Apart from Uluru and the Olgas (i think their traditional name is Kata Tjuka.... although I really can't be bothered getting off my porky arse to look it up) there is absolutely nothing else to do there. They are pretty much in the middle of sweet nowhere. There are a ton of over priced tours and dinners... but nothing really for the budget conscious.

Ben and I had a triple date with Kris and James + Con and Karen at one of the over priced restaurants in Ayres Rock Resort. It was nice to have a night out and a yummy meal.

Our second day at Uluru bought with it perfect weather conditions for climbing so everyone shot off. I remained back at camp with the babies and little kids.

I don't begrudge anyone elses decision to climb. I could just see no personal gain from doing it. I would not feel triumphant but ashamed. Also, I have already tramped all over it when I was 8 years old. I made it to the top of the chain back then so I have already had the opportunity to clamber all over the rock.

There really is something about Uluru that gets to you. Ben constantly pointed out to me that it is just a rock... but I feel it was more than that.

Oh dear... I am getting a bit sentimental. I think that's my que to sign off!


Alice Springs

Alice wasn't too bad. I definitely wouldn't rate it as one of the top towns we visited. There are lots of things to do around Alice though.

The town itself, while boasting quite a few shops, wasnt much to look at. We stayed a fair way out of town away from all the problems... or so we thought! We had an issue on our final night that resulted in me frantically dialling 000 while trying not to wet my pants with worry.

Some idiot had been mucking around with explosives in the Todd river (which is presently just a river bed) and there was a massive explosion, which I felt though my entire body, followed by a decent sized fire. This all happened about 75m from our caravan!!! The police seemed none too surprised, or worried, when I rang them... apparently this isn't an isolated or unusual event.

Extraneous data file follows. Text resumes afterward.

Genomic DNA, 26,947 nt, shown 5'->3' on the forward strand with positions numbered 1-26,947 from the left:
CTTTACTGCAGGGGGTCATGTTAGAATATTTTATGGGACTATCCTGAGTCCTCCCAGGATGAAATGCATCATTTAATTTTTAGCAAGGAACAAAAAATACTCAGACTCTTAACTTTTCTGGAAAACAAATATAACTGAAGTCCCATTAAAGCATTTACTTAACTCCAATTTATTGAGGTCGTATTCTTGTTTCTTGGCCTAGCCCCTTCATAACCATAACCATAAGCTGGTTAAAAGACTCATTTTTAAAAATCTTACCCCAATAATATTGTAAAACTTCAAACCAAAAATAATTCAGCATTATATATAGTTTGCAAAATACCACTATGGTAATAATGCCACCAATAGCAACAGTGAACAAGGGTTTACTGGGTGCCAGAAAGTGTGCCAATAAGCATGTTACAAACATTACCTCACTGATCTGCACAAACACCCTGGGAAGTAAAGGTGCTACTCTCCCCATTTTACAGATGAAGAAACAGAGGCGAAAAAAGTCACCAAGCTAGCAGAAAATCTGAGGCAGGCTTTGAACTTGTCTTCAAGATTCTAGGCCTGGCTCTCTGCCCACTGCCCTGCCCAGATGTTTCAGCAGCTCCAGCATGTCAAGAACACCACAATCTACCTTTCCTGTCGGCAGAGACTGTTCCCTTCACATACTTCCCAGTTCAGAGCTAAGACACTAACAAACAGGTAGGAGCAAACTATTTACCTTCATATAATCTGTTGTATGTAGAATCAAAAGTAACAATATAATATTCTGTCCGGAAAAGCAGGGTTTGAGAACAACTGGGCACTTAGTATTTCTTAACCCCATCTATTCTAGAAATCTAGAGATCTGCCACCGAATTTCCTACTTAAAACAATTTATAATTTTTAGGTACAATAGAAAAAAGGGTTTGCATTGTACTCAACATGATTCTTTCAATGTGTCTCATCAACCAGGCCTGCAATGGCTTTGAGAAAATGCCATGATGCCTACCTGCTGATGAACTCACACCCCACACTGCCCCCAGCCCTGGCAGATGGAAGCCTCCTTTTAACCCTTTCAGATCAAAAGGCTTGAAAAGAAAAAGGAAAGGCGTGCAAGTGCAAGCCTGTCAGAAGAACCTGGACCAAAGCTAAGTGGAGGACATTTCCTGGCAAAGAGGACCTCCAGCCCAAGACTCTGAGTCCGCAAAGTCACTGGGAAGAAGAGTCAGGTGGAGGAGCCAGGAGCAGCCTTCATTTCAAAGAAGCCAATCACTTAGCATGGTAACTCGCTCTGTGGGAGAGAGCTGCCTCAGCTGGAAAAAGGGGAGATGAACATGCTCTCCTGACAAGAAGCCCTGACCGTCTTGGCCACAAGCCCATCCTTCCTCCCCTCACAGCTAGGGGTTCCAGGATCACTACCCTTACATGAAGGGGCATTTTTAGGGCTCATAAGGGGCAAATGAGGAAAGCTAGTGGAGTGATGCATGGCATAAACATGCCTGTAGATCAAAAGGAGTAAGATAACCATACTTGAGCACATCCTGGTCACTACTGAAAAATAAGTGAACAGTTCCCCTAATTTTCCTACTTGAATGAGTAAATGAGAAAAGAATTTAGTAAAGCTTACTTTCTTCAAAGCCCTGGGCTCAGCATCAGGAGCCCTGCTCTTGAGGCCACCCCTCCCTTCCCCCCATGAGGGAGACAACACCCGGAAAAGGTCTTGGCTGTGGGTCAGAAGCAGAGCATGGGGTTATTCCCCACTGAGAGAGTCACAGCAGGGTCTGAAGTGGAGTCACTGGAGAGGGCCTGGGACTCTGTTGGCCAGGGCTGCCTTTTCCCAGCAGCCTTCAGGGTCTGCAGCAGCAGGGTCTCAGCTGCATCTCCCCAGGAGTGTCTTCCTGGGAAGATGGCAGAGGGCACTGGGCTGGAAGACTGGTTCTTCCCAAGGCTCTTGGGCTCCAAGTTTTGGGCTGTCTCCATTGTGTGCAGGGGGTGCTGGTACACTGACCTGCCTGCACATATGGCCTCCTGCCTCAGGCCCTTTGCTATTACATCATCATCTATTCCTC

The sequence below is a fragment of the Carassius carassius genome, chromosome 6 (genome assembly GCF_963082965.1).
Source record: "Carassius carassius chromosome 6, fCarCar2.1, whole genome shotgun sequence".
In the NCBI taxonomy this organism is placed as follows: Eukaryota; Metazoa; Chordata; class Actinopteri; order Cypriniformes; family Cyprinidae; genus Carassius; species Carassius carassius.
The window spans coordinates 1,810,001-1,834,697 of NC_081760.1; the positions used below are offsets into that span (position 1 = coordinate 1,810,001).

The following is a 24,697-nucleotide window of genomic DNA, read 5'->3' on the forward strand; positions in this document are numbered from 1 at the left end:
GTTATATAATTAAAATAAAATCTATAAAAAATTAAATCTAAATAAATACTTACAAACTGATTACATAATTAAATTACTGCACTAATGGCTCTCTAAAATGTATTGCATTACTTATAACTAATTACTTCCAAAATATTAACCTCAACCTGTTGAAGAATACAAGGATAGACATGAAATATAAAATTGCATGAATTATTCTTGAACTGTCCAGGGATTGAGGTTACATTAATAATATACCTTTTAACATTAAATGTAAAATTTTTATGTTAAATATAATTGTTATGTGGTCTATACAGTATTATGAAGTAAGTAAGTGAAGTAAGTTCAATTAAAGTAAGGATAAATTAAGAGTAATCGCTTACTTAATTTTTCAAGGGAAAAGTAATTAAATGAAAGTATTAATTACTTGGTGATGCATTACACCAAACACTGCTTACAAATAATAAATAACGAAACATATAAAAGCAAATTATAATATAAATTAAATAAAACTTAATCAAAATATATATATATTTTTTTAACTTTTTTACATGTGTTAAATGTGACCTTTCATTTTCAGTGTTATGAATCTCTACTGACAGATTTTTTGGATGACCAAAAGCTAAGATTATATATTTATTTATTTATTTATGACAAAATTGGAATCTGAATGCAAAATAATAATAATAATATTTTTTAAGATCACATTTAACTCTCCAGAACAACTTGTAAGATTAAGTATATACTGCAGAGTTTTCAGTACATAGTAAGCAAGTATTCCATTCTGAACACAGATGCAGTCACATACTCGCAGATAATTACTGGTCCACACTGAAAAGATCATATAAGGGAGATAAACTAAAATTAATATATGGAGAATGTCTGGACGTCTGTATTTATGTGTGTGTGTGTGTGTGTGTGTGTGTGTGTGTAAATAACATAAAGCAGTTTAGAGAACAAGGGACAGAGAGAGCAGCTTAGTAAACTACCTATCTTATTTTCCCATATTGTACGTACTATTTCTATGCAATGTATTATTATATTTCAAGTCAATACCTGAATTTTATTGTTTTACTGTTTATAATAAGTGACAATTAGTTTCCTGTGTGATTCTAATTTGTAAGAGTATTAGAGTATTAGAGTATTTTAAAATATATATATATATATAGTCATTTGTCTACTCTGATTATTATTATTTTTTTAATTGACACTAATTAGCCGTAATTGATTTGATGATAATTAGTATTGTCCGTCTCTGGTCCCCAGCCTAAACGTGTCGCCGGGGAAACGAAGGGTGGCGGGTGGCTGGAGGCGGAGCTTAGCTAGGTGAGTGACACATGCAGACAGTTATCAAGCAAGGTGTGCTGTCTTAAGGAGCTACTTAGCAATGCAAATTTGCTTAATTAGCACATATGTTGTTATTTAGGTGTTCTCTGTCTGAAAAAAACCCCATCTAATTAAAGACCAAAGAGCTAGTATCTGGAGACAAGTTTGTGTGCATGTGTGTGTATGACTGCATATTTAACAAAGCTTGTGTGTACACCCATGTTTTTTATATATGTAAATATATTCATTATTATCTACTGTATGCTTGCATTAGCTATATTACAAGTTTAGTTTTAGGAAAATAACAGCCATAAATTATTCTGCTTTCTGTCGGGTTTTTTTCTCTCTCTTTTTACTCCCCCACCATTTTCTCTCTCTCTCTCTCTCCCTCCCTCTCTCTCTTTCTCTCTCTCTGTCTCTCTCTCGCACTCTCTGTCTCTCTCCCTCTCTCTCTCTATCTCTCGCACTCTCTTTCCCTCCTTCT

I started off my time in Alice Springs hanging out in the hospital emergency room. It was absolutely packed. Little Diddy is being quite pesty and removing her mask in her sleep. We have been given strict instructions that she can not sleep without it and if there are any issues then we are to take her straight to hospital. I tried wrapping her up in a muslin wrap but little houdini wriggled out of that within seconds.

The nurse at the hospital was not helpful at all. Even though I had a letter from Diddy's respiratory specialist she did not seem interested. She reluctantly gave me some splints before sending me on my way. The splints are supposed to go on Diddy's arms while she sleeps so she can't get to her face but the nurse hadn't measured Diddy's arms so they were the wrong size. Rather than go back into that germ infested hospital room I decided to embark on a mission to find some kind of wrapping device in Alice Springs that would stop Didabell from tearing her mask off. Two hours and a million shops later, I stumbled across a second hand shop that had just the right thing - thank goodness!!

While in Alice we visited the most amazing place. It is called Palm Valley and it is this strip in between a gorge with the most beautiful, vibrant yellow and green palms. The gorge itself is bright red and the contrast makes for a simply magical place. You can only access it via 4wd and even then you need a proper 4wd. Toy ones don't cut it. There were a few prados in our group that scraped underneath. I will include some pics of it below. (although they really don't do it justice!!!)

We also took the kids to the Desert Park and on a sunset camel ride through the Mcdonnell ranges. They are such lucky kiddies!!! The desert park was amazing. It really gave me a new understanding and appreciation for the desert ecosystem. I had no idea it was so complex and full of life. I always imagined deserts to be hot, lifeless places with nothing much of interest in them.

The sunset camel ride was also another brilliant experience I would recommend (although I didn't get to experience it myself - somehow I always end up minding the younger two while Ben does these things with the older ones). If you do it in Alice Springs then you pay about half the price of what it costs at Uluru (and the MacDonnel ranges are equally as impressive).

My fossil collection has continued to grow with new purchases being made in Alice. I am also collecting cloth badges for the kids from everywhere we go so that I (and when I say 'I' I mean 'mum') can sew them on a blanket for the kids. These badges cost approx $5 each so it had worked out to be quite an expensive collection. I have bought them one from almost every town we have stayed in!

Anyway that is just about all I have to say about Alice. Must move on now because I still have Uluru to do!


Sunday, September 11, 2011

a bit behind!!!

we are heading to uluru today. so much to write about alice springs and the devils marbles. will hopefully get on to that in the next few days.

Wednesday, September 7, 2011

Tennant Creek

As I mentioned in yesterdays post, Ben used to live in Tennant Creek and has been very excited about the prospect of showing me around his much loved town. He had talked it up so much that I was expecting a quaint, little friendly town with a real community feel.